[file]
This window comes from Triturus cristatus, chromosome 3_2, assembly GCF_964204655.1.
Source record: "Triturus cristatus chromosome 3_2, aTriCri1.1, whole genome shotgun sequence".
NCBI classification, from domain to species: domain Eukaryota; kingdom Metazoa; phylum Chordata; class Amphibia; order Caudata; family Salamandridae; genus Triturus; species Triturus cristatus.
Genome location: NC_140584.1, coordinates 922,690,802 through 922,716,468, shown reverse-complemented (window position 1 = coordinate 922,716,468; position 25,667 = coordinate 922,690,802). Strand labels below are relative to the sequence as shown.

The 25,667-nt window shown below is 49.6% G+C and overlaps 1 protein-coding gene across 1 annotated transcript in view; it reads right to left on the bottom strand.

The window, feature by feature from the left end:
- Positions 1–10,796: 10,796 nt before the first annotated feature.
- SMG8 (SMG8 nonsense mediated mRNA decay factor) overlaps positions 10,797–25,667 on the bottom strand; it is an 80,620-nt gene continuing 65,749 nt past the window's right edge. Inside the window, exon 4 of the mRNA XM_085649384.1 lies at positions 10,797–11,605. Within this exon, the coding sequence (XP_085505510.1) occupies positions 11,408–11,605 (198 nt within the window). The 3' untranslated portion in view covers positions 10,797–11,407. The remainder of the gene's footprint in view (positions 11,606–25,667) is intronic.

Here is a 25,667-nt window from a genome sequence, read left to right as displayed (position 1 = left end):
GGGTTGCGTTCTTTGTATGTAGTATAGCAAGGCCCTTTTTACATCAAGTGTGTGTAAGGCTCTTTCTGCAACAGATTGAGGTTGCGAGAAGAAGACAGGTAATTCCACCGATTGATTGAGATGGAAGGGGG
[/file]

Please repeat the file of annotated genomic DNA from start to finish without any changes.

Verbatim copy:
This window comes from Triturus cristatus, chromosome 3_2, assembly GCF_964204655.1.
Source record: "Triturus cristatus chromosome 3_2, aTriCri1.1, whole genome shotgun sequence".
NCBI classification, from domain to species: domain Eukaryota; kingdom Metazoa; phylum Chordata; class Amphibia; order Caudata; family Salamandridae; genus Triturus; species Triturus cristatus.
Genome location: NC_140584.1, coordinates 922,690,802 through 922,716,468, shown reverse-complemented (window position 1 = coordinate 922,716,468; position 25,667 = coordinate 922,690,802). Strand labels below are relative to the sequence as shown.

The 25,667-nt window shown below is 49.6% G+C and overlaps 1 protein-coding gene across 1 annotated transcript in view; it reads right to left on the bottom strand.

The window, feature by feature from the left end:
- Positions 1–10,796: 10,796 nt before the first annotated feature.
- SMG8 (SMG8 nonsense mediated mRNA decay factor) overlaps positions 10,797–25,667 on the bottom strand; it is an 80,620-nt gene continuing 65,749 nt past the window's right edge. Inside the window, exon 4 of the mRNA XM_085649384.1 lies at positions 10,797–11,605. Within this exon, the coding sequence (XP_085505510.1) occupies positions 11,408–11,605 (198 nt within the window). The 3' untranslated portion in view covers positions 10,797–11,407. The remainder of the gene's footprint in view (positions 11,606–25,667) is intronic.

Here is a 25,667-nt window from a genome sequence, read left to right as displayed (position 1 = left end):
GGGTTGCGTTCTTTGTATGTAGTATAGCAAGGCCCTTTTTACATCAAGTGTGTGTAAGGCTCTTTCTGCAACAGATTGAGGTTGCGAGAAGAAGACAGGTAATTCCACCGATTGATTGAGATGGAAGGGGG